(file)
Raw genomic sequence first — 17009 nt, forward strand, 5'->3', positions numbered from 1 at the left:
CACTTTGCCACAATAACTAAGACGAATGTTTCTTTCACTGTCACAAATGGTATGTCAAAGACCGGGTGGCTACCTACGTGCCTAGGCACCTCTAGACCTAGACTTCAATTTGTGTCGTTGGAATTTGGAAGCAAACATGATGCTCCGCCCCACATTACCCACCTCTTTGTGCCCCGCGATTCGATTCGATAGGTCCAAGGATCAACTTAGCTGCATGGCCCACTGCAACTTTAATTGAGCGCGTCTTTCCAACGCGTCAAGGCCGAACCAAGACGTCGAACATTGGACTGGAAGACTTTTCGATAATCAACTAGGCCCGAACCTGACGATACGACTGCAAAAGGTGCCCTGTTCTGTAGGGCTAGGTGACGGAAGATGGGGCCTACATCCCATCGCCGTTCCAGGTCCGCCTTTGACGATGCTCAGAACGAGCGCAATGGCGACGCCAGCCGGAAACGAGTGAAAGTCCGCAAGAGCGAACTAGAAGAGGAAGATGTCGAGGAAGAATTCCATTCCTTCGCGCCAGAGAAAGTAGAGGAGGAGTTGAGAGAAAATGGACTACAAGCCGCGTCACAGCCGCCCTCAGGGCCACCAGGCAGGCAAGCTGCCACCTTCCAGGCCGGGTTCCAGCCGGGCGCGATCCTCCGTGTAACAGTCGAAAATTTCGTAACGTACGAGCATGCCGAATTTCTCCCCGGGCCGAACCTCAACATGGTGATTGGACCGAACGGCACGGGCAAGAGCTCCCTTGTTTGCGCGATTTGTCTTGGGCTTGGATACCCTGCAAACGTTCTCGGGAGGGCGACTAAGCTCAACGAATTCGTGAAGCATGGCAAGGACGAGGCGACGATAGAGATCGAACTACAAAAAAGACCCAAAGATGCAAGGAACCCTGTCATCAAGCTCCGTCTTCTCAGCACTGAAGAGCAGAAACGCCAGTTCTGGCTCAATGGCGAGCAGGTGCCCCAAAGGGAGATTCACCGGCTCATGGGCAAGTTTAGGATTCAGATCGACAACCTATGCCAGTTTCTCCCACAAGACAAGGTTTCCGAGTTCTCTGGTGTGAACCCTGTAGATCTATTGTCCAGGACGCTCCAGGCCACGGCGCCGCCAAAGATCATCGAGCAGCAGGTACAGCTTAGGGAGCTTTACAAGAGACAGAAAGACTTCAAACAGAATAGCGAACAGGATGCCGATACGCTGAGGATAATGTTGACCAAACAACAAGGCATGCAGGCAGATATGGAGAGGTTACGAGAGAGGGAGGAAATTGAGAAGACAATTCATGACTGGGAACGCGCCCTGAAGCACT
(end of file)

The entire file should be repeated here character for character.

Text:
Raw genomic sequence first — 17009 nt, forward strand, 5'->3', positions numbered from 1 at the left:
CACTTTGCCACAATAACTAAGACGAATGTTTCTTTCACTGTCACAAATGGTATGTCAAAGACCGGGTGGCTACCTACGTGCCTAGGCACCTCTAGACCTAGACTTCAATTTGTGTCGTTGGAATTTGGAAGCAAACATGATGCTCCGCCCCACATTACCCACCTCTTTGTGCCCCGCGATTCGATTCGATAGGTCCAAGGATCAACTTAGCTGCATGGCCCACTGCAACTTTAATTGAGCGCGTCTTTCCAACGCGTCAAGGCCGAACCAAGACGTCGAACATTGGACTGGAAGACTTTTCGATAATCAACTAGGCCCGAACCTGACGATACGACTGCAAAAGGTGCCCTGTTCTGTAGGGCTAGGTGACGGAAGATGGGGCCTACATCCCATCGCCGTTCCAGGTCCGCCTTTGACGATGCTCAGAACGAGCGCAATGGCGACGCCAGCCGGAAACGAGTGAAAGTCCGCAAGAGCGAACTAGAAGAGGAAGATGTCGAGGAAGAATTCCATTCCTTCGCGCCAGAGAAAGTAGAGGAGGAGTTGAGAGAAAATGGACTACAAGCCGCGTCACAGCCGCCCTCAGGGCCACCAGGCAGGCAAGCTGCCACCTTCCAGGCCGGGTTCCAGCCGGGCGCGATCCTCCGTGTAACAGTCGAAAATTTCGTAACGTACGAGCATGCCGAATTTCTCCCCGGGCCGAACCTCAACATGGTGATTGGACCGAACGGCACGGGCAAGAGCTCCCTTGTTTGCGCGATTTGTCTTGGGCTTGGATACCCTGCAAACGTTCTCGGGAGGGCGACTAAGCTCAACGAATTCGTGAAGCATGGCAAGGACGAGGCGACGATAGAGATCGAACTACAAAAAAGACCCAAAGATGCAAGGAACCCTGTCATCAAGCTCCGTCTTCTCAGCACTGAAGAGCAGAAACGCCAGTTCTGGCTCAATGGCGAGCAGGTGCCCCAAAGGGAGATTCACCGGCTCATGGGCAAGTTTAGGATTCAGATCGACAACCTATGCCAGTTTCTCCCACAAGACAAGGTTTCCGAGTTCTCTGGTGTGAACCCTGTAGATCTATTGTCCAGGACGCTCCAGGCCACGGCGCCGCCAAAGATCATCGAGCAGCAGGTACAGCTTAGGGAGCTTTACAAGAGACAGAAAGACTTCAAACAGAATAGCGAACAGGATGCCGATACGCTGAGGATAATGTTGACCAAACAACAAGGCATGCAGGCAGATATGGAGAGGTTACGAGAGAGGGAGGAAATTGAGAAGACAATTCATGACTGGGAACGCGCCCTGAAGCACT